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Clif Droke

Clif Droke is the editor of the two times weekly Momentum Strategies Report newsletter, published since 1997, which covers U.S. equity markets and various stock…

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Basics of Penny Mining Stock Speculation, Part 2

In an earlier article we discussed some basic principles for buying and selling low-priced junior mining shares. We looked at how knowing when to buy mining shares can often be determined by one's philosophy of gold and the gold market outlook. The topic of diversification was also discussed as well as knowing when to take profits.

In this article we'll look at some other aspects of investing in penny mining stocks, starting with what Robert Bishop has termed "penny pitfalls." In his book, "The Investor's Guide to Penny Mining Stocks," Bishop stresses the necessity of owning a diversified portfolio of penny mining shares. "Diversification," he points out, "spreads risk, thereby reducing them, and it also increases the odds of owning shares in a company whose shares skyrocket by 500 percent, 1,000 percent -- or more."

He adds, "Nobody knows what's going to be found underground until a property is drilled, and having several irons in the fire enhances the possibility that drilling results on at least one of a company's programs will be positive."

Taking the principle of diversification to the extreme, however, is one such "penny pitfall" that Bishop warns investors to avoid. Diversifying for the sake of diversification will not generate profits. A huge portfolio -- especially one that isn't tended carefully -- will tend to mask the winners and even crowd them out with an abundance of underperformers. A timely selection of fundamentally and technically sound mining shares is the key ingredient to success in the junior mining sector.

Another pitfall of overdiversification is that it tends to enrich one's broker at the investor's expense due to the higher commissions on smaller transactions, thus ensuring that investors never make a worthwhile profit. "Diversification is important," write Bishop, "but it shouldn't preclude making serious money -- not just the occasional big percentage gain that gets lost in the shuffle of a portfolio so large that it's almost impossible to follow anyway."

The flip side of the overdiversification coin is that too often investors don't own enough of the biggest winners in their portfolio. Bishop emphasizes that they should own stocks in a disproportionate amount based on their experience in the market and on their expectations for individual stocks. This is done to avoid being in the position of making huge gains in percentage points and only a negligible amount of money. "Investors who really like a stock...should also own more of it, not relegate it to a position of equality in a portfolio," he says.

Bishop concludes by stating, "Gold mining remains a speculative activity, but it's not the flagrant crap shoot it used to be. Barring a collapse of gold prices, choosing stocks with care and employing a contrary strategy to time purchases should produce profits much more often than losses."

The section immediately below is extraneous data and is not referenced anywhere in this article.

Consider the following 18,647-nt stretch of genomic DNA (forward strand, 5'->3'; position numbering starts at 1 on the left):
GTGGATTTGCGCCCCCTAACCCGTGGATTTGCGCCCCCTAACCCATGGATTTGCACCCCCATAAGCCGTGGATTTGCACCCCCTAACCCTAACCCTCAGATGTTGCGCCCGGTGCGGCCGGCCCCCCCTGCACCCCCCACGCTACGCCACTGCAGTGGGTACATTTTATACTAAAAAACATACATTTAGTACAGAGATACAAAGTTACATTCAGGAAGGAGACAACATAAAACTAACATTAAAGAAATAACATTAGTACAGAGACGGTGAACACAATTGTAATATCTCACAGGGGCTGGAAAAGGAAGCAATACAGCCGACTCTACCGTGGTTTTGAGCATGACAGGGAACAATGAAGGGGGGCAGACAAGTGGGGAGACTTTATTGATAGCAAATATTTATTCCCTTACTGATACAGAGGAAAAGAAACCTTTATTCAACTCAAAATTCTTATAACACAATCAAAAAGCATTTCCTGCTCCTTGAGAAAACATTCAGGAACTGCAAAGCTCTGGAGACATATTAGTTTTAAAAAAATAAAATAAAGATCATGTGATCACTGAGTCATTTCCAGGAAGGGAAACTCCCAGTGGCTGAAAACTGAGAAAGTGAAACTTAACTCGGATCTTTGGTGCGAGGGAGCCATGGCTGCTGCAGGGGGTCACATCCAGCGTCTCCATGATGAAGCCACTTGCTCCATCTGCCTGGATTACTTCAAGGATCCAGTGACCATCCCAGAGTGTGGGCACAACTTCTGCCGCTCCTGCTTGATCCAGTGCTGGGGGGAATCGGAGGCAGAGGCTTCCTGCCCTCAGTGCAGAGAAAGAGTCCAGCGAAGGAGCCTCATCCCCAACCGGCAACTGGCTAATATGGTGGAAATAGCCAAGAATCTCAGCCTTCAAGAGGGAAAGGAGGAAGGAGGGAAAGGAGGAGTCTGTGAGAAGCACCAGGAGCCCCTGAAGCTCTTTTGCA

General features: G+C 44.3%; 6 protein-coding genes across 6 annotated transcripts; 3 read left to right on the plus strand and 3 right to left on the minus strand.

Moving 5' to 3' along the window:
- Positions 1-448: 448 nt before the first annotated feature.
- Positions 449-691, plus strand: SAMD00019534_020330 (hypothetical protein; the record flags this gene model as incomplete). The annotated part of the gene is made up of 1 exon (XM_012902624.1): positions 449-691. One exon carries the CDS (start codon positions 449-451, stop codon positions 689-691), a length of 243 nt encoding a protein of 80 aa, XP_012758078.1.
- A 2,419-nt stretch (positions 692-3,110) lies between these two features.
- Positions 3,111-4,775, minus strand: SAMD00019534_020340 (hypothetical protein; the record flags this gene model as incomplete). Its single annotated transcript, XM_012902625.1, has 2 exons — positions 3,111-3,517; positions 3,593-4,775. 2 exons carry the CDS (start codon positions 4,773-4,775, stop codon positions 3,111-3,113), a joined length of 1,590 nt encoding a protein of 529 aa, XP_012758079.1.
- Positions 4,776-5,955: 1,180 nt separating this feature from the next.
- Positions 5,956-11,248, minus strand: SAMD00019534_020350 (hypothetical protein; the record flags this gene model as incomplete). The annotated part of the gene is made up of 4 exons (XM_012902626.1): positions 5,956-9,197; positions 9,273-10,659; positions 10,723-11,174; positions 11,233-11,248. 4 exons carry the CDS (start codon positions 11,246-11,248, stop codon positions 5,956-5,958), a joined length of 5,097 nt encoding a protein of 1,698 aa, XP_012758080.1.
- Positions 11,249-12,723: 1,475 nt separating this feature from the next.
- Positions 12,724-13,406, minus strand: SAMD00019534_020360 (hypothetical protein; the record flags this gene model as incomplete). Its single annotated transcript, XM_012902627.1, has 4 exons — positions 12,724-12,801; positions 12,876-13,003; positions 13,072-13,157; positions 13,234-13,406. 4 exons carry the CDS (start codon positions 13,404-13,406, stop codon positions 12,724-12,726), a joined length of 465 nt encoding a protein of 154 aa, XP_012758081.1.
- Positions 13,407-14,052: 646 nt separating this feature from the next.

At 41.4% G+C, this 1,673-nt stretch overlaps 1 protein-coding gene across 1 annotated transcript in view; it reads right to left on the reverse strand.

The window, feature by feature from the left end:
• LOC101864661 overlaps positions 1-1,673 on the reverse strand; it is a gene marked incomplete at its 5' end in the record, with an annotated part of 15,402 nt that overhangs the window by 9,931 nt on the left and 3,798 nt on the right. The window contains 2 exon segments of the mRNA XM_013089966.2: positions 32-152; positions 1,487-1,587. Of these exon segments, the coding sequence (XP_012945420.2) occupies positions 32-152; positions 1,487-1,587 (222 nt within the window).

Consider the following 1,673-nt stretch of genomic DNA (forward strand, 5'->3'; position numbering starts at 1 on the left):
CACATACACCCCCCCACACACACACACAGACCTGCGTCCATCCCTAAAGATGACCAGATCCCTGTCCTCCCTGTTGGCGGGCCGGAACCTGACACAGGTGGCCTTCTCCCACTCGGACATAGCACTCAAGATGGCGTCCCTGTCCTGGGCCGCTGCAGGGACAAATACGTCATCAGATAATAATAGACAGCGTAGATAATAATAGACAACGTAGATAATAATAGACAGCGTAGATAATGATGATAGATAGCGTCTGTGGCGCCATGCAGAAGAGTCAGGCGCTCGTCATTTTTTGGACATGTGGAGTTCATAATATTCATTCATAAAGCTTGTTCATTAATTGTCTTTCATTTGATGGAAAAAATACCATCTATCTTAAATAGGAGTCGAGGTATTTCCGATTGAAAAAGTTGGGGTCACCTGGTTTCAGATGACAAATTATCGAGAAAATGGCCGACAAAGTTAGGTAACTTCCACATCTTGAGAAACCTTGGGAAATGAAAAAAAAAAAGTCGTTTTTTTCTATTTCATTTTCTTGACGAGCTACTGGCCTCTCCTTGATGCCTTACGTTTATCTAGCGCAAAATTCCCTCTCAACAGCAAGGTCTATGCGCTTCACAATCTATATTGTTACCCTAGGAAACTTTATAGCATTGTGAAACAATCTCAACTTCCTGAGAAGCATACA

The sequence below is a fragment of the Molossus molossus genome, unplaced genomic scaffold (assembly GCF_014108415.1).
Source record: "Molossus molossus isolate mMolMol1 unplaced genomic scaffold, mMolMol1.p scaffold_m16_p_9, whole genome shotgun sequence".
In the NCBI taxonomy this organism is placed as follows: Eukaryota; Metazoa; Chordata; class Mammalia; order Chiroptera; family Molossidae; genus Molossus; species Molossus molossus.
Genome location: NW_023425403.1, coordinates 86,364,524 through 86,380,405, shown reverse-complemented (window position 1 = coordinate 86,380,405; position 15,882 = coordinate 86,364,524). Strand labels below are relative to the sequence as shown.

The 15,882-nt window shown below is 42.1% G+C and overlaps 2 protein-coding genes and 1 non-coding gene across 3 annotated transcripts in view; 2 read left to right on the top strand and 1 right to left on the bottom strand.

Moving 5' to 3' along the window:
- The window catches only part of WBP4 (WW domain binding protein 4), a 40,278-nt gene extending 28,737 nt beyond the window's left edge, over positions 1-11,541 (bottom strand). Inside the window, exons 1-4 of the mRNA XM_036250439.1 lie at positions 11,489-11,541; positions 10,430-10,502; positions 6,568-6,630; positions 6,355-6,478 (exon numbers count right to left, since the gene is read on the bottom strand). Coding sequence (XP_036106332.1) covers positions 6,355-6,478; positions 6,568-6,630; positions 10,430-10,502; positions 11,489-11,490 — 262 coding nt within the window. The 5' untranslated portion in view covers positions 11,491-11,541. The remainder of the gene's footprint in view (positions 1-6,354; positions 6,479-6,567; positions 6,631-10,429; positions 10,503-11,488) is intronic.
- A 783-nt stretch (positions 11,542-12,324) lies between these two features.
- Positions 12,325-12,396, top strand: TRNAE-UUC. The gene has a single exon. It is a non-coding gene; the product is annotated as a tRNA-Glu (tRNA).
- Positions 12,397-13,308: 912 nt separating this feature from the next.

Equally important in our discussion of penny mining investing is the practice of good portfolio management. In his excellent book, "Making Dollars With Pennies (How the Small Investor Can Beat the Wizards on Wall Street)," author Max Bowser lists three basic rules for managing a well-selected penny stock portfolio. The first is quantity, i.e., how much of a given stock should the investor purchase.

Says Bowser, "Initially, you should take a small position in [a penny stock]. They do bounce around. Maybe they spike up for a transitory reason. Another newsletter or a brokerage firm recommends one of them. This is an artificial stimulus.

"After a while they will settle back. You don't want to buy when they have spiked up. Improving performance is the only engine that drives up a stock price and keeps it up."

The second factor the investor needs to consider in portfolio management is time. As Bowser observes, time can be your best friend or your worst enemy. He points out that the liquidity of stocks in general (compared with other markets) often encourages investors to embrace a short-term view. "In fact," writes Bowser, "no other investment form has the liquidity of stocks. Because of this, many equity investors have unrealistic expectations. They want sensational results quickly. If a stock doesn't double in a year or two, they are ready to throw in the towel. They ignore the fact that it takes time for a company to develop."

The lesson to be learned here is that above all, it requires patience to be a successful investor in the junior mining sector.

The third and final factor that Bowser relates to the successful speculation in penny stocks is that of discipline. "The chief advantage of having the discipline to follow a game plan is that it removes emotions from your decision making," he writes. "Especially in the critical area of selling. Which, in many cases, determines the success or failure of a portfolio."

For example, if a stock in your portfolio doubles and you sell half your position, you might be tempted to buy more shares on the next pullback of 25% to 35% from its previous high. But with penny stocks this is often not a wise thing to do since such sharp retracements are often the beginning of a decline and not merely a temporary pullback. Buying on the dips is a strategy that is usually best left to the larger cap stocks. As Bowser says, don't let "Mr. Greed" influence your emotions when investing in penny stocks.

In the third installment in this series on penny mining stock investing we'll look at the requirements of a mining company's balance sheet before it becomes a buy candidate. We'll also discuss the fundamentals of picking winning penny stocks.

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